European heavyweights England and the Netherlands launch their World Cup campaigns on Monday as the tournament kicks into high gear in Qatar after a disheartening defeat for the hosts. Asian champions Qatar became the first home nation to lose their first World Cup match as Ecuador cruised to a 2-0 win on Sunday, with veteran striker Enner Valencia scoring twice. England, who play against Iran in Group B, will be desperate to start strong as they look to end their decades-long trophy drought after two near misses in recent years.
Gareth Southgate’s men made a surprise run to the semi-finals of the 2018 World Cup in Russia before reaching their first major final in 55 years at the European Championship last year.
Despite his success as England boss, Southgate has drawn criticism for his perceived negative tactics and pressure has mounted after a poor run of results.
“The first thing a coach has to do is make sure (the team) can win,” he said. “Then of course you want to play football that gets people excited, that players enjoy.
“Our challenge is to give supporters a tournament that is memorable. We have taken them fantastically over the past two tournaments.”
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With tougher games ahead against the United States and Wales, England cannot afford a slow start against Iran at the Khalifa International Stadium.
England’s opener takes place against the backdrop of deadly demonstrations in the Islamic Republic.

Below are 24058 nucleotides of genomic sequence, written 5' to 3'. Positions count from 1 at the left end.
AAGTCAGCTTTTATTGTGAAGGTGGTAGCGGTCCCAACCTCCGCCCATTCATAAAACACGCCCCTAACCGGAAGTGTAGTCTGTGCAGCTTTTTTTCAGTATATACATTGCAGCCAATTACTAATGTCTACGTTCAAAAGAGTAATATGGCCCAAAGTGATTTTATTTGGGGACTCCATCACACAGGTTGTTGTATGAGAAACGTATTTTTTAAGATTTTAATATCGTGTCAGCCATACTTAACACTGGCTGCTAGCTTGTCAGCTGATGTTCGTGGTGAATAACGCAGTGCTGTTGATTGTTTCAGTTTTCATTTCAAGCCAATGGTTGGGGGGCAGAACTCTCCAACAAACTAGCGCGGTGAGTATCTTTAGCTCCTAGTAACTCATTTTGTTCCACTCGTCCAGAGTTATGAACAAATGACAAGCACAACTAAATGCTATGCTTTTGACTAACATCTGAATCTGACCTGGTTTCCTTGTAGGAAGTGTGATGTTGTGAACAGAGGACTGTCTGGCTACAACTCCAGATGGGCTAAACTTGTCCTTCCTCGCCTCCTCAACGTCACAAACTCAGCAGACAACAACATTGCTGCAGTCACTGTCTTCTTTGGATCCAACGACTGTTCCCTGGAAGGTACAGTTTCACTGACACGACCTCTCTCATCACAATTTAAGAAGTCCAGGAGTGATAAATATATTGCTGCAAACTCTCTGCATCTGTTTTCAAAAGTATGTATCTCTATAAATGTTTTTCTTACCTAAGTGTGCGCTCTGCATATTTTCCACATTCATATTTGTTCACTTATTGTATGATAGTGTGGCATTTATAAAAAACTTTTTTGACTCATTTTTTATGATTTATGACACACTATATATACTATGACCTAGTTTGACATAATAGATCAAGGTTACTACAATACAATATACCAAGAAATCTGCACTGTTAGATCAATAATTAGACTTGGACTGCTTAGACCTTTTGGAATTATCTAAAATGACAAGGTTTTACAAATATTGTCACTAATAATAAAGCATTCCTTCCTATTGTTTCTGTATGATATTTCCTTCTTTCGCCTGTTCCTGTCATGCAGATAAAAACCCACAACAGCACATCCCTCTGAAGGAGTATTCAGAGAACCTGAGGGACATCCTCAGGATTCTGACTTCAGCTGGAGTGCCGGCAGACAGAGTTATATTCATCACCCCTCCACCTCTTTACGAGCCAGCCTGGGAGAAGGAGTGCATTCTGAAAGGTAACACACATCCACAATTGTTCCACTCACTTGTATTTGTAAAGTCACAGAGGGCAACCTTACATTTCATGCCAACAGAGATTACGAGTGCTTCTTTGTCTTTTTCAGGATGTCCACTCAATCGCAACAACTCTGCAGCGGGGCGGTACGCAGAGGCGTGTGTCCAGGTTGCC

Iran’s spiritual leadership has been rocked by more than two months of women-led protests over the death in custody of Mahsa Amini, a 22-year-old woman of Kurdish descent who was arrested by the morality police in Tehran.
Defense attorney Ehsan Hajsafi said: “They should know that we sympathize with them”, adding that “the conditions at home are not good”.
– Bale leads Wales –
In the other Group B match, the US will take on Gareth Bale’s Wales, who are playing in a World Cup for the first time since 1958.
Captain Bale said he hoped to inspire a new generation of Welsh footballers.
“Everyone has dreamed of it for so long,” said the former Real Madrid striker. “We’ve had so many close calls. To be the team that crossed the line was incredible.
“But more importantly, the best thing is to grow football in our country, to inspire another generation. By doing that, hopefully we will have a stronger national team in the future.”
The Netherlands will take on Senegal in group A, with the African champions missing their injured talisman Sadio Mane.
The Dutch team failed to qualify for the World Cup in Russia in 2018, but the three-time number two is back under experienced manager Louis van Gaal, who led the team to the semi-finals in 2014.
“We have to believe in our qualities and ourselves and have confidence,” said Liverpool defender Virgil van Dijk.
“We have a fantastic manager, an experienced manager. We have players who play at the highest level, the biggest clubs in the world.”
Senegal coach Aliou Cisse was optimistic about his side’s chances despite Mane’s absence.
“Of course we will not hide the importance of Sadio Mane for the Senegalese team – he is very important, a coach builds his team around his best players.
“But there is also a group here with experienced players, with young players who are ready to take it a step further. We have had to play games without Sadio Mane before.”
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